A federal judge has thrown out a lawsuit that challenged Governor Snyder’s plans to hold a special election to fill ex-Congressman John Conyers’ vacant seat.
The special election to fill the seat left open by Conyers will take place as planned by Governor Rick Snyder, meaning the 13th District will be without a congressional representative for 11 months.
Soon after Conyers stepped down in December, Snyder announced plans to hold special elections to replace him on the same days as regularly-scheduled primary and general elections in 2018.
Some residents of Conyers’ 13th Congressional District sued, claiming that violated their rights by leaving them without representation for 11 months.
They also claimed the long vacancy meant Snyder was discriminating against residents of the majority African-American district based on race.
But U.S. District Judge Mark Goldsmith ruled Wednesday that there's no evidence of any violation of citizens' rights. Goldsmith ruled Snyder was within his rights to set the special election dates when he did, citing cost concerns, and the length of time it takes for candidates to file for office, and for local officials to organize elections.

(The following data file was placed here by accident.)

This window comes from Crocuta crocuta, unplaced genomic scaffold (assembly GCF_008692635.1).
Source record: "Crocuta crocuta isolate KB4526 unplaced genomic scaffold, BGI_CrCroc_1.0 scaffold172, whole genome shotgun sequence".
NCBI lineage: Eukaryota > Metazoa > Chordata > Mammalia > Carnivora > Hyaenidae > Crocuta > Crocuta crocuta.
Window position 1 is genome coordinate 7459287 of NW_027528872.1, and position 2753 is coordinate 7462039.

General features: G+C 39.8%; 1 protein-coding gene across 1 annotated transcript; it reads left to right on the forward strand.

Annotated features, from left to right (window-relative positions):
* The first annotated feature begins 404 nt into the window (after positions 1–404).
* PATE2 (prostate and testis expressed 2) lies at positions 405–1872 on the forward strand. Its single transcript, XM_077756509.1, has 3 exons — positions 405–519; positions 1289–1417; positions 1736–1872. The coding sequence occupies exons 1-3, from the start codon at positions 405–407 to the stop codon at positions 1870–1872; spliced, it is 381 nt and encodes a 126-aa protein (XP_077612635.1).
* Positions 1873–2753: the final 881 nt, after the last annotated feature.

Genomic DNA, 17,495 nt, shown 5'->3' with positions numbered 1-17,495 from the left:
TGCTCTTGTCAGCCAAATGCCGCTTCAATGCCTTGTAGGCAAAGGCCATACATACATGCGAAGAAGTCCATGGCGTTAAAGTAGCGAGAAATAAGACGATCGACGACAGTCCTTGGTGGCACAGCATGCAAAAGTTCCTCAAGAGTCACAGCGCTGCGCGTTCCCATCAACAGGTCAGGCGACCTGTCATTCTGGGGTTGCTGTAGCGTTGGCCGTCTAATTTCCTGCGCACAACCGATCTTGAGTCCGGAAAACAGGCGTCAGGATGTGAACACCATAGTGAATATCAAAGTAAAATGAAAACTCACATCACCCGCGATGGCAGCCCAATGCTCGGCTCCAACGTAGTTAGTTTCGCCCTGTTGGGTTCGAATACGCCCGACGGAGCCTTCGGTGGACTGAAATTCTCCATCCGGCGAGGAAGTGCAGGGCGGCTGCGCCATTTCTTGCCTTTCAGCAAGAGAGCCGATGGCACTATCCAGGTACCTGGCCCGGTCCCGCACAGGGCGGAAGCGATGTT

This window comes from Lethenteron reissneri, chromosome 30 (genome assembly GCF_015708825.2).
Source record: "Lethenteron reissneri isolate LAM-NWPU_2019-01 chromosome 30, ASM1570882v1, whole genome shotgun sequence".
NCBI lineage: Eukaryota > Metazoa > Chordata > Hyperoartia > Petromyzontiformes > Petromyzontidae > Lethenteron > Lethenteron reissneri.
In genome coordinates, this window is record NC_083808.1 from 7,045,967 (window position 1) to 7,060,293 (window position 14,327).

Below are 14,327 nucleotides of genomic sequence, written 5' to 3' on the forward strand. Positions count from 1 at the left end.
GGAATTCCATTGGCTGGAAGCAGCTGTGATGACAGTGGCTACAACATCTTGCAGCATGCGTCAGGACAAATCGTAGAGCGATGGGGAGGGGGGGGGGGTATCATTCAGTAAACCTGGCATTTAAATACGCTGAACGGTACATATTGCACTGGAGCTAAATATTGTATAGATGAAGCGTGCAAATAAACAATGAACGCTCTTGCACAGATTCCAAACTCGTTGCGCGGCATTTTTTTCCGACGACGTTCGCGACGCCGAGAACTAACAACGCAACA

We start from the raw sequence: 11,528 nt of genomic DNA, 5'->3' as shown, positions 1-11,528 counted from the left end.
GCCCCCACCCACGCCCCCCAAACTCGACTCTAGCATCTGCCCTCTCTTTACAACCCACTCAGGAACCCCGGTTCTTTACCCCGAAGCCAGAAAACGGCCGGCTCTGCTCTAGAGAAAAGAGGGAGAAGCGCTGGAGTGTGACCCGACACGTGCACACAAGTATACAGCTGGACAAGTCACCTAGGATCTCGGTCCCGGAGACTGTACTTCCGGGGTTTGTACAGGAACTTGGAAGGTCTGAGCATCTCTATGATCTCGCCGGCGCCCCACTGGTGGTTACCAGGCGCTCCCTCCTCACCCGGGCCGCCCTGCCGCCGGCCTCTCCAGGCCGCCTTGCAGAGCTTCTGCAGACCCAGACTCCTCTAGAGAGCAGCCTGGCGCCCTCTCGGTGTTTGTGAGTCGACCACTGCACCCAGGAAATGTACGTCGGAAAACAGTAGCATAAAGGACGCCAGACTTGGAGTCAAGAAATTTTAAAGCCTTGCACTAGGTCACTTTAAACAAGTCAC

He also found no evidence that Snyder's decision was racially motivated or intended to violate anyone's constitutional rights.
The primary election to fill the seat will be held August 2, and the special election will be held November 6. The winner of the election will finish the final two months of Conyers' term.